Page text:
Hays blog promo blocks (left)

Follow Hays on social media

Follow Hays on social media

You can keep in touch with Hays on Viewpoint or through our LinkedIn, WeChat, Weibo and Youku accounts.


Office locator

Contact us to discuss your employment needs.

5 tips to help you advance to the next level

5 tips to help you advance to the next level

A few weeks ago I relocated from Russia to China to pursue my career in recruitment with Hays. While in my second week in Beijing I suddenly had to step in for one of my colleagues who had become sick and could not deliver a presentation. So here I was, explaining to young foreign graduates how to find their first job in China while only having spent a bit more than seven days here myself.

Interestingly, a lot of what was discussed during that evening sounded familiar to me; not only is recruitment pretty much the same everywhere, but it also seemed that China was going through more or less the same challenges as Russia. It turned out that a lot of the lessons I had learned in Moscow would apply quite well to China, local culture put aside!


Moving up a level

Many of the questions I was asked during that evening revolved around the topic of career management: “How do I become CEO of a company?”, “Is it better to make one’s career in one company or in many?”, “When do I know it is time to leave my company?”, etc. Well, I recently read a book titled “It is all about work” by Stephens D. Clement, PhD, and Christopher R. Clement, and while the book is mainly about companies’ organization and structure, the main idea of the book is still very valuable to anybody eager to advance their career.

Most organisations are built around seven to eight levels of responsibility.

The authors’ main theory is that most organizations are built around seven to eight levels of responsibility, which differ from each other in terms of scope of responsibilities, work focus and planning horizon.  While this statement alone would be worth many discussions, articles and presentations, the main takeaway for me was that between entry level and CEO in most companies there are only five to six levels to go through in order to reach the top.

Thinking in terms of timeframe: if you spend two years on each level before moving to the next one, it will take you 14 years before you become a CEO (assuming your company has eight levels of responsibility). Spend three years in each role, and the 14 years turn into 21; four years, and it will take you 28 years to achieve your goal. If we assume a person graduates with 25 years old, they could become CEO at 39, 46 or 53, depending on how quickly they move from one position to the other – a huge difference in the end!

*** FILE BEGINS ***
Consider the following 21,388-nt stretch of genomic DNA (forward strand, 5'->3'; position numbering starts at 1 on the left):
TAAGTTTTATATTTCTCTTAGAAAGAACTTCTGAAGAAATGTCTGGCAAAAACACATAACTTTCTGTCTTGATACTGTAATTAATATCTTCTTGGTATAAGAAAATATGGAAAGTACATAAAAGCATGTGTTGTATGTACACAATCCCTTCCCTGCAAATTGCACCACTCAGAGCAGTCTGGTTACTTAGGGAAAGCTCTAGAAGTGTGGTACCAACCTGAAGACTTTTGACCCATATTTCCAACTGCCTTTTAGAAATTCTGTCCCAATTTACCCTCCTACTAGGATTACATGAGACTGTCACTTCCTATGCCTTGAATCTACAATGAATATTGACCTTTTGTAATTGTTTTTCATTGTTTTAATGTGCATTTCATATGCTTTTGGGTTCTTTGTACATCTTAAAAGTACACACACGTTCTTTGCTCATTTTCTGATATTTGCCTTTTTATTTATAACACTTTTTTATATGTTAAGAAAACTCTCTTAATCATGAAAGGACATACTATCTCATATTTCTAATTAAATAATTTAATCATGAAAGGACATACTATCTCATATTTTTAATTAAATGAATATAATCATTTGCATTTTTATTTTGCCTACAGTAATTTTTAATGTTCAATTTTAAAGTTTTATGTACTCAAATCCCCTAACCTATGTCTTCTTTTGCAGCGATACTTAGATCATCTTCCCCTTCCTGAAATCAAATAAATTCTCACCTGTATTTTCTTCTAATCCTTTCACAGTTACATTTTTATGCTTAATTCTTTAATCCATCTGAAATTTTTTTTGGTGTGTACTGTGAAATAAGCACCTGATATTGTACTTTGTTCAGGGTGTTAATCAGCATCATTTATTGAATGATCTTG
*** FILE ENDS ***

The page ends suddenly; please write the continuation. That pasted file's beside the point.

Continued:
So, how can you use this information to achieve your eventual goal of reaching the top?


Keep up the pace

Keep a certain pace in your career. “Falling asleep”, i.e. staying for more than three or four years in a given role just because it feels comfortable, is not an option if you want to reach the top. Many CEOs I met during my career in recruitment kept changing their role every three years on average, always aiming for a higher position, and this brought them much more quickly to the heights of the corporate world.


Stay curious

Another consequence is that if you need to move upward all the time you need to make the most of the three to four years you will spend in each position. People who reach top positions are usually curious and always eager to learn – and so you need to be too, as articulated in this Hays Journal article. Curious not just in your own role but also from colleagues on the same level but in a different function. The quicker you can get new knowledge and skills, the sooner you can move into your next job.


Don’t stagnate, even if it means leaving

Obviously, it pays to stay with your current company as long as you can move to the next level of responsibility. Making a career within one company is easier because you know them and they know you, so the trust factor is high and your employer will be more ready to take risks on you. However, once you feel you are in a dead-end or do not see your next position coming anytime soon, this is probably the right time to look around for a new employer and your next role.


Give yourself a head start

It is possible to shorten the 21 to 28 years needed to become a CEO, often by reducing the time spent in the first two or three roles. This is what graduate programs are about – exposing you in a very short period to different functions in the company and taking you to a management role very quickly (usually after two years). Getting into such a program is not easy, but if you want to reach for the top role, starting your career as trainee will help you a lot.


Up-skill yourself

Another good career accelerator is getting an additional degree. An Executive MBA can give you the knowledge you do not possess (or you missed) for your next position or grant you access to a network of people who will help you landing your next job.


A final thought

Even if there is no such thing as a typical career, even if you cannot always plan your next step in advance, even if your career will sometimes accelerate or decelerate (or stop) depending on external events outside of your control, the above advice will benefit any career.

Not everybody will want or be able to do it, but even if your goal is ‘simply’ to become a C-level executive or a Country Manager, you will still use the same strategy – only the number of layers/career steps you need to go through will change. Make this advice the ‘skeleton’ of your career – it’s then up to you to add the ‘flesh and skin’ that suits your ambitions and purpose in life.